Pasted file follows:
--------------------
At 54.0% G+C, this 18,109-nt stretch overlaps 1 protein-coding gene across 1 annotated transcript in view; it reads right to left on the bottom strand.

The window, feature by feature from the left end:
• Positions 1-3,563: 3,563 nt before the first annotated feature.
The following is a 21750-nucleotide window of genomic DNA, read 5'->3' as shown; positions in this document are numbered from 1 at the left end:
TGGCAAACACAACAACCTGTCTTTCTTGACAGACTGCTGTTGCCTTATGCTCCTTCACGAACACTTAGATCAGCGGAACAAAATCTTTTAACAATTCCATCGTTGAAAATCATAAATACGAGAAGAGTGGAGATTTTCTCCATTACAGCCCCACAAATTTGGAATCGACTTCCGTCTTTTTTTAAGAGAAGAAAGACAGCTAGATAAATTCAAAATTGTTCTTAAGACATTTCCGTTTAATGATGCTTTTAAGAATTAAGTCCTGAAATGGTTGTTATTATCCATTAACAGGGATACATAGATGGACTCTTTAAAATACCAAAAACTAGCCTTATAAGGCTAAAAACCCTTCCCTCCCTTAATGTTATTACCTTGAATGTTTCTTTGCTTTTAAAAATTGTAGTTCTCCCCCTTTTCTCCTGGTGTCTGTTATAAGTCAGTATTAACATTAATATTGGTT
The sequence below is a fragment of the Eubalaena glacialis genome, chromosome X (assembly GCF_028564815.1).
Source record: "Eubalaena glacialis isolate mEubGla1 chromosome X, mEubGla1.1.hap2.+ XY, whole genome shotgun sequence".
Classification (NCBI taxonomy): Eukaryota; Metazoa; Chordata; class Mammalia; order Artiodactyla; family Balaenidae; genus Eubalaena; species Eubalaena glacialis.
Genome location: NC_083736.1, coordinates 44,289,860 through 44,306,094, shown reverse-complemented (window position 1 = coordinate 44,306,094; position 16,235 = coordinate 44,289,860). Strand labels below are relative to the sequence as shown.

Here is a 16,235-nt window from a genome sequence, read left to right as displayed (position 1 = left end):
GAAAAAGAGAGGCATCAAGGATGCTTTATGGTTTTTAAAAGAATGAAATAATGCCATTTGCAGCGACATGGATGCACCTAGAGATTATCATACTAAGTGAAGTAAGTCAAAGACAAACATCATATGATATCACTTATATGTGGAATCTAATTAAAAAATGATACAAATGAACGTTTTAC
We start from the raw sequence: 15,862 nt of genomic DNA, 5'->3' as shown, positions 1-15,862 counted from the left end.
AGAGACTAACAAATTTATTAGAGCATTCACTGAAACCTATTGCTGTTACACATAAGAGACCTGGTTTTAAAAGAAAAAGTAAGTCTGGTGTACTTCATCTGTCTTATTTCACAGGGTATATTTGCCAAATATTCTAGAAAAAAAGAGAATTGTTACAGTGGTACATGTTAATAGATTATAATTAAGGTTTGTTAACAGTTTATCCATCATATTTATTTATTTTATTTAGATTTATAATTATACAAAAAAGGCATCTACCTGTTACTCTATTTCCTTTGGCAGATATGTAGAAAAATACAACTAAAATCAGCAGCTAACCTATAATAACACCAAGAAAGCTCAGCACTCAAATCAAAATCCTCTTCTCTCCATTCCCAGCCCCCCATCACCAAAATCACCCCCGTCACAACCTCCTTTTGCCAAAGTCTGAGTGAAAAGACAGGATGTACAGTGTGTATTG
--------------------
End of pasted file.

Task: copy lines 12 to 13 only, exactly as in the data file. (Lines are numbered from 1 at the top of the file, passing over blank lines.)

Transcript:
We start from the raw sequence: 15,862 nt of genomic DNA, 5'->3' as shown, positions 1-15,862 counted from the left end.
AGAGACTAACAAATTTATTAGAGCATTCACTGAAACCTATTGCTGTTACACATAAGAGACCTGGTTTTAAAAGAAAAAGTAAGTCTGGTGTACTTCATCTGTCTTATTTCACAGGGTATATTTGCCAAATATTCTAGAAAAAAAGAGAATTGTTACAGTGGTACATGTTAATAGATTATAATTAAGGTTTGTTAACAGTTTATCCATCATATTTATTTATTTTATTTAGATTTATAATTATACAAAAAAGGCATCTACCTGTTACTCTATTTCCTTTGGCAGATATGTAGAAAAATACAACTAAAATCAGCAGCTAACCTATAATAACACCAAGAAAGCTCAGCACTCAAATCAAAATCCTCTTCTCTCCATTCCCAGCCCCCCATCACCAAAATCACCCCCGTCACAACCTCCTTTTGCCAAAGTCTGAGTGAAAAGACAGGATGTACAGTGTGTATTG